Dismissal for stealing 'bags for life' fair

  • Disciplinary
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Peninsula Team, Peninsula Team

(Last updated )

Is it fair to dismiss an employee for stealing ‘bags for life’, or should the value of the item stolen make a difference? That was the question the Employment Tribunal (ET) had to consider in the case of Doffou v Sainsbury’s Supermarkets Limited.


After working a night shift, the claimant did some personal shopping which included buying food, pillows, and bedding. The claimant paid for the shopping using the self-checkout but did not pay for the multiple reusable ‘bags for life’ even though they are a chargeable item. 

An investigation meeting took place at which the claimant was shown the CCTV footage. The claimant was then invited to a disciplinary hearing and pre-warned that the outcome could be dismissal. The CCTV footage was reviewed again with the claimant in this hearing. The claimant denied that they intended to steal the bags. In mitigation they said that stress, tiredness, and a language barrier had contributed to the error.  

The respondent, however, concluded that the claimant had not acted in error but instead they had been dishonest and deliberately not paid for the bags. The claimant could be seen on the CCTV going backwards and forwards to collect the bags because they needed something to put the bulky items in. They could also be seen selecting the ‘no bag’ option at the self-checkout and carefully reviewing the receipt as they were walking out. The respondent concluded that they could no longer trust the claimant, even though the bags did not cost as must as the shopping, so dismissed them for gross misconduct. The claimant appealed but the original outcome was upheld because the appeal officer agreed that the failure to pay for the bags was not a mistake. 

The claimant brought a claim for unfair dismissal arguing that the decision fell outside the range of reasonable responses, that not enough weight was given to the mitigation, and that the investigation and appeal were procedurally unfair.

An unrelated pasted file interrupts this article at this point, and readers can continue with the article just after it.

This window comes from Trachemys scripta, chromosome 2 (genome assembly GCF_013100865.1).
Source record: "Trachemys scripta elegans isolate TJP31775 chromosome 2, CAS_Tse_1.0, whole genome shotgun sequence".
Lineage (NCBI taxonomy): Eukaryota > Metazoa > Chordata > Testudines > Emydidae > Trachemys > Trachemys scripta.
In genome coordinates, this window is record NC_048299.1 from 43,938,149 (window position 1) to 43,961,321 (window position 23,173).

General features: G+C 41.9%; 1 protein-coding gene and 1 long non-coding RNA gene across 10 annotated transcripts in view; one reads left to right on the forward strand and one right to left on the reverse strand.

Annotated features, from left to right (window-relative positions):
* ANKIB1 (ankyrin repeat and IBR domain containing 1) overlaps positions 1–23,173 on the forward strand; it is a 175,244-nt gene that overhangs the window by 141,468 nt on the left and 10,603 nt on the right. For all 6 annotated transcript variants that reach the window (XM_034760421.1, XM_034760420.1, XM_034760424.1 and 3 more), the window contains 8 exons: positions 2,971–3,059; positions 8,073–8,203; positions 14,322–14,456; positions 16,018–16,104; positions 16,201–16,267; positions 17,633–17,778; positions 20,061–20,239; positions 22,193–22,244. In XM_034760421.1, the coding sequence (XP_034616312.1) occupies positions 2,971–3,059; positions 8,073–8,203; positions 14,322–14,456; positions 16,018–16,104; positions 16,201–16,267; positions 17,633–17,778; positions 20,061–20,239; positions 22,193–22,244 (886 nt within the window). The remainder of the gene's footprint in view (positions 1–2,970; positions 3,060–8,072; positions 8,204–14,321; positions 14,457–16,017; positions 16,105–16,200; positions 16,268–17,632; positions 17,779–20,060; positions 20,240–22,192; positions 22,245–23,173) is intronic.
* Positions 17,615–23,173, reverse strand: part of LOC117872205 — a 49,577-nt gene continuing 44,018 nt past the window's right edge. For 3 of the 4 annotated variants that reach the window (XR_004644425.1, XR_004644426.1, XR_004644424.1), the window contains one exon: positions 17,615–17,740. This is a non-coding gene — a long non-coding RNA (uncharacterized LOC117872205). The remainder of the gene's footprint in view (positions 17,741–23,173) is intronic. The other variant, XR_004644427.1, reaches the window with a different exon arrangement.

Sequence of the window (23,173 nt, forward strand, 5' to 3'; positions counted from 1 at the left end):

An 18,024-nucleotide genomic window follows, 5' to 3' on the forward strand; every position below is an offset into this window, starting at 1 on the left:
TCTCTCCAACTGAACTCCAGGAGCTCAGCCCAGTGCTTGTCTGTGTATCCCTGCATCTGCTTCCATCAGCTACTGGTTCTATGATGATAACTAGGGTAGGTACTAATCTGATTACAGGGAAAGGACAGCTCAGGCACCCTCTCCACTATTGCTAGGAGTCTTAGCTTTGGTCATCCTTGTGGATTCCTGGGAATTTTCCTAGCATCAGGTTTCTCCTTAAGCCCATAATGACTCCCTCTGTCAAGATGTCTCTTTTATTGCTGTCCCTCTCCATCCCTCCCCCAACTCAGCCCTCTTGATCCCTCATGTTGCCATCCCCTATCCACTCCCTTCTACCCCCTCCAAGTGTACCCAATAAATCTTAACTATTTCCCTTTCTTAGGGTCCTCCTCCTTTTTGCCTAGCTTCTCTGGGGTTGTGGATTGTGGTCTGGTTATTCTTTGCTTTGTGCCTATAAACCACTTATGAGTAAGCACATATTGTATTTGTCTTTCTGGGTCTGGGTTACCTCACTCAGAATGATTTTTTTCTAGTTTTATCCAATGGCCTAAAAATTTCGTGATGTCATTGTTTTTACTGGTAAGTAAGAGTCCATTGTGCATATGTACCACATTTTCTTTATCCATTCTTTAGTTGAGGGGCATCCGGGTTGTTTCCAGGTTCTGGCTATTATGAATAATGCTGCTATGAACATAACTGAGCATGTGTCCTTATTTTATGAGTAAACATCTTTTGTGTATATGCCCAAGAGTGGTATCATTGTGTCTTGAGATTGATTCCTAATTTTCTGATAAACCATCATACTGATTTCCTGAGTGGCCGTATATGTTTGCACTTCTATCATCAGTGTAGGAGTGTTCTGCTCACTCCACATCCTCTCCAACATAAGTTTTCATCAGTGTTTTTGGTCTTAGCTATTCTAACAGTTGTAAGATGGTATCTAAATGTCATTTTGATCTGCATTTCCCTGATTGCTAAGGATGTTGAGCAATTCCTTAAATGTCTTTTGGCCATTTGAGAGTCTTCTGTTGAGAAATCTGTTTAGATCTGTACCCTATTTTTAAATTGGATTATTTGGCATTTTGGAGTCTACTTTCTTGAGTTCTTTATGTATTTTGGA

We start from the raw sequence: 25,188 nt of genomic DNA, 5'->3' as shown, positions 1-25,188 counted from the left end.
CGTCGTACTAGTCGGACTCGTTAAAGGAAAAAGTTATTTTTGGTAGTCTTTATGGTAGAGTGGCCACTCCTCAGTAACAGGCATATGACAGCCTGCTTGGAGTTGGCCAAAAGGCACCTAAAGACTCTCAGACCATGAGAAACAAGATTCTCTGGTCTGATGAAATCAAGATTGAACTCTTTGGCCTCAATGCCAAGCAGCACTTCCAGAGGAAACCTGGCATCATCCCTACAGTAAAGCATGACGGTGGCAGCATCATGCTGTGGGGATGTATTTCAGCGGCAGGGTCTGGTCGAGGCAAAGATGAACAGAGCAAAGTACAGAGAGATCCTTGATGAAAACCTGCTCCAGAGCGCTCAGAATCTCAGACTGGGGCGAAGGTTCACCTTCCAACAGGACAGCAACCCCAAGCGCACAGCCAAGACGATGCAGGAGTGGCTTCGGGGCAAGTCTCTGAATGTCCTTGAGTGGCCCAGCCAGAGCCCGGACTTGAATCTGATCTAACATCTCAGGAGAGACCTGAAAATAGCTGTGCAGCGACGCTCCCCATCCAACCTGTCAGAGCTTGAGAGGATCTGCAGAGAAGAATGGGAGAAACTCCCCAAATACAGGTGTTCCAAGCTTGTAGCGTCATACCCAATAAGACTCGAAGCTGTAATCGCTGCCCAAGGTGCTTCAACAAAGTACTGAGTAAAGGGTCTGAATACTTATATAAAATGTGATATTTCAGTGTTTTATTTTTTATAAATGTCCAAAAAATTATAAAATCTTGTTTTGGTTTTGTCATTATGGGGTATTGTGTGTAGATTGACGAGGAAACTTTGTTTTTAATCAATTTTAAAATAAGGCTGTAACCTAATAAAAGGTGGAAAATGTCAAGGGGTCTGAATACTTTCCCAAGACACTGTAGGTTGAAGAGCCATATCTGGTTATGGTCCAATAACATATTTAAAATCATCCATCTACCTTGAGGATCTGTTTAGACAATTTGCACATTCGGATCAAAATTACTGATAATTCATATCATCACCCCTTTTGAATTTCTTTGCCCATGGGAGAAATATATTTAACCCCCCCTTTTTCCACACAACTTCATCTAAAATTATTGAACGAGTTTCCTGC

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Employment Tribunal

The ET found that a reasonable and proportionate investigation had been carried out and the claimant was given every opportunity to respond to the allegations. The respondent was entitled, the ET held, to find that the claimant had committed an act of misconduct, even though the ‘bags for life’ had a low monetary value.

A fair procedure was carried out by the respondent and an adequate investigation, disciplinary hearing and appeal were also carried out. The CCTV and the receipt clearly showed that the claimant took the ‘bags for life’ without paying for them.

Accordingly, the ET held that the dismissal was procedurally and substantively fair, so the claimant lost their claim.

Takeaway points

This case shows that theft, whatever the monetary value, is theft. So, whether it is a ‘bag for life’ that costs pennies, or thousands of pounds that is taken, it is still an act of misconduct.

But what is important to remember is that even if there is a fair reason to dismiss, a tribunal will still look at whether a fair procedure has been followed throughout, so it is vital that employers get this right.

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